The Hockey World League Final begins in Bhubaneswar on December 1, with the top eight men's teams in the world -- seven qualifiers and hosts India -- fighting it out to clinch the third of these titles.
1. Rupinder Pal Singh (India): Defender, 175 caps
One of the best exponents of the drag-flick in international hockey, Rupinder Pal Singh has been a key performer for India since his international debut in 2010. He returns to the team after an injury lay-off that kept him out from the side after the Sultan Azlan Shah Cup in April, and would be keen to make up for lost time in a strong Indian defence, that comprises fellow PC-specialists Harmanpreet Singh, Varun Kumar, Amit Rohidas and Dipsan Tirkey.
2. Barry Middleton (England): Midfielder, 397 caps
England's third pool match, against Australia on December 4, will make versatile attacking midfielder Barry Middleton the first England player to have posted 400 international caps, 145 of those for Great Britain in international hockey. Middleton has been a consistent presence in a rapidly-improving England team and has the experience of four Olympics for GB behind him. He has also played club hockey in Netherlands, Germany as well as for the Ranchi franchise of the Hockey India League, making his inputs invaluable for young teammates looking to adapt to Indian conditions.
3. Mark Knowles (Australia): Midfielder, 305 caps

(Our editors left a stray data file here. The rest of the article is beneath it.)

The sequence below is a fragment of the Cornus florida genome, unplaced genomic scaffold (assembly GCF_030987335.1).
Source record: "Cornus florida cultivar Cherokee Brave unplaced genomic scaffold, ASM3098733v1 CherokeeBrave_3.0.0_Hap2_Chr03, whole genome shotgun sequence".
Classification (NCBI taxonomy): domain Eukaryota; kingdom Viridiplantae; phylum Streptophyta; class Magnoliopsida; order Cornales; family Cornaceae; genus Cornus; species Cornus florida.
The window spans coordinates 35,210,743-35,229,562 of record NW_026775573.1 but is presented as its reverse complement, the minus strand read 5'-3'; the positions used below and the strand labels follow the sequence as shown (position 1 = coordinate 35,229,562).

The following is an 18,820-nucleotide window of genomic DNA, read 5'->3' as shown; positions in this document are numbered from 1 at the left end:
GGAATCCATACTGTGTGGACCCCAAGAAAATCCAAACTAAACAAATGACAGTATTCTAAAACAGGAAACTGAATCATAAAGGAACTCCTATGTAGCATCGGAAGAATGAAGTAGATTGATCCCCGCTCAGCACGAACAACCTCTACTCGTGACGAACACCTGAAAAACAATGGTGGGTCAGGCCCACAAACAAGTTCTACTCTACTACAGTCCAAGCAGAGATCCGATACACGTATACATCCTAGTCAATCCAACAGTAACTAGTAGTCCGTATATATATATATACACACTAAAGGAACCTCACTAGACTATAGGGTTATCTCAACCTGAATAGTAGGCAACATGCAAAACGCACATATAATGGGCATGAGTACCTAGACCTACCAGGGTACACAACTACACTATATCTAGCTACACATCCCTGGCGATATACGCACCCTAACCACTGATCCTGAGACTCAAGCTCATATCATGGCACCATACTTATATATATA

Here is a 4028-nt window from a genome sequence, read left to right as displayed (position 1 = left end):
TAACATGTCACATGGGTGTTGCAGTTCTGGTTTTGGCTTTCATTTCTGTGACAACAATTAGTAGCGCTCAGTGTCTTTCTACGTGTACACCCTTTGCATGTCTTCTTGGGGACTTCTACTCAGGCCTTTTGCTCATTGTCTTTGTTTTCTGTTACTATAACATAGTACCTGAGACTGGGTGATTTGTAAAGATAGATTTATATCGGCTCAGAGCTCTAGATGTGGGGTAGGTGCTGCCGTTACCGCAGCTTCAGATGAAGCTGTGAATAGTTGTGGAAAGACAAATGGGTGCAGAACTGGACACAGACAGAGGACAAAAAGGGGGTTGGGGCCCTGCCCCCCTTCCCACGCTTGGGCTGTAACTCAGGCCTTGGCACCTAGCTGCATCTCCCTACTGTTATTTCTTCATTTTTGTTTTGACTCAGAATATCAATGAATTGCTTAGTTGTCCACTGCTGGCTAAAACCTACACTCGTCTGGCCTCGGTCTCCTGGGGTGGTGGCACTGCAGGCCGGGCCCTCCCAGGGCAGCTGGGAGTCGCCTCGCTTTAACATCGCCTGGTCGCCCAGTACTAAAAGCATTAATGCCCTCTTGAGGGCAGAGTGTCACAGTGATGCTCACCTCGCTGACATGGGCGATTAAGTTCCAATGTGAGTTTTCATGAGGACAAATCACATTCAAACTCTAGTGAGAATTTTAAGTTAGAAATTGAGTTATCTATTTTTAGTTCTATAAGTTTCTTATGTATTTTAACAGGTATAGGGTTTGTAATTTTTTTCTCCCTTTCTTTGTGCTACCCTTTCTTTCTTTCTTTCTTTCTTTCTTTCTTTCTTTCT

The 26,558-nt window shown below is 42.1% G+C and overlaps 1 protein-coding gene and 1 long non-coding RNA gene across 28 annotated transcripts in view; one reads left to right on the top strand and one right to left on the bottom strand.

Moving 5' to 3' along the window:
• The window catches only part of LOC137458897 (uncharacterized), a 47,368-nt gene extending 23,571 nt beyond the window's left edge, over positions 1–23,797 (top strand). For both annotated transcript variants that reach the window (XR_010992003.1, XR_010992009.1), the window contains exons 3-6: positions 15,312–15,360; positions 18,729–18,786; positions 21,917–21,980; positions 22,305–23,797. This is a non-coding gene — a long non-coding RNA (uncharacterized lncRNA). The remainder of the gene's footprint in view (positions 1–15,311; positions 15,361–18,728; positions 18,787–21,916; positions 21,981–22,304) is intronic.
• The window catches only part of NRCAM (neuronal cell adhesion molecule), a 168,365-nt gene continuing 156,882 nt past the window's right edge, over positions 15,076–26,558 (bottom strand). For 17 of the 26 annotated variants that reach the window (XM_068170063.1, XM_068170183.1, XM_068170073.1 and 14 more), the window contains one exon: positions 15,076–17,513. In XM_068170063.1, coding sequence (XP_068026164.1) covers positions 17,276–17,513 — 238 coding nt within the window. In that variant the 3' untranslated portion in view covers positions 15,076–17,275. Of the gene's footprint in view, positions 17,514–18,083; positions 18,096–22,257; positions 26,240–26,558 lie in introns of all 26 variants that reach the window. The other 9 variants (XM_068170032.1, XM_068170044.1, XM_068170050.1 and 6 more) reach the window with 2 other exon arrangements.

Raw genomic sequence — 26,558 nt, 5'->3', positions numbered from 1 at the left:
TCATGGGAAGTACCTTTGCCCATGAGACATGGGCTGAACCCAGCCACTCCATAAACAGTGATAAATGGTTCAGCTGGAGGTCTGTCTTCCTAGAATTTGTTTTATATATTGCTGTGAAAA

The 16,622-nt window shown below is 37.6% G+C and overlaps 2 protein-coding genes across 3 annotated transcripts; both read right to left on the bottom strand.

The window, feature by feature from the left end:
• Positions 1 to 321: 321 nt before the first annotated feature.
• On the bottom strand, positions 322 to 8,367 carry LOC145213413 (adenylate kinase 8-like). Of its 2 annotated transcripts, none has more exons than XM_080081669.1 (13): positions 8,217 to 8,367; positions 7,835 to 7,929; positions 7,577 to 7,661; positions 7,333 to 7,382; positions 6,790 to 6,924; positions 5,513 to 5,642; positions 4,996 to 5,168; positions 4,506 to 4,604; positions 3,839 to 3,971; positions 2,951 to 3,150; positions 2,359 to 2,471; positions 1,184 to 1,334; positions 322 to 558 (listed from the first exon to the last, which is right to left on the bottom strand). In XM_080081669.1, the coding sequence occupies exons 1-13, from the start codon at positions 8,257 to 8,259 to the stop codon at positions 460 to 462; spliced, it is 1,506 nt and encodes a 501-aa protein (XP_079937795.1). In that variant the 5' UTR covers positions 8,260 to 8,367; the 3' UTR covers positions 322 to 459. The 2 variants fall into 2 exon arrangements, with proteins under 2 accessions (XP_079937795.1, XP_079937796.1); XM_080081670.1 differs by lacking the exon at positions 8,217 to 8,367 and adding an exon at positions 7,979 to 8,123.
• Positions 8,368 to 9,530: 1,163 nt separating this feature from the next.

Mark Knowles will be leading defending champions Australia at the World League Final, and his familiarity with Indian conditions due to his stints with the Hockey India League's Punjab franchise will remain crucial. Knowles is one of only four men to have won both the FIH Young Player of the Year and the Player of the Year awards, and emulated fellow Queenslander Jamie Dwyer when he won the latter for 2014. Knowles can be a threat for Australia both from open play as well as set-pieces, and this will make him a vital cog in the Australian wheel in Bhubaneswar.
4. John-John Dohmen (Belgium): Midfielder, 339 caps
The reigning FIH Player of the Year got the award on the back of a consistent performance at the 2016 Olympics, where he took Belgium to the silver medal ahead of a number of fancied hockey nations. Dohmen is a classical box-to-box midfielder, whose work rate has always been highlighted since he made his senior debut at the age of 16. At 29, he is the third-oldest member of a young but experienced Belgian side, who are ranked third in the world and keen to add the World League title to prove that Rio was not just a flash in the pan.
5. Gonzalo Peillat (Argentina): Defender, 124
At just 25, Gonzalo Peillat is a bonafide superstar of world hockey, with his defensive abilities only improving even as he maintains his status as a top penalty-corner specialist for Argentina. Peillat was instrumental in Argentina winning the Rio gold, top-scorer with 11 goals, and also topped the scoring charts for Argentina at the World League Final in 2015. Nobody scored more than him as Argentina picked up their first World Cup medal, a bronze in 2014, in Netherlands and that year saw him crowned the FIH Young Player of the Year.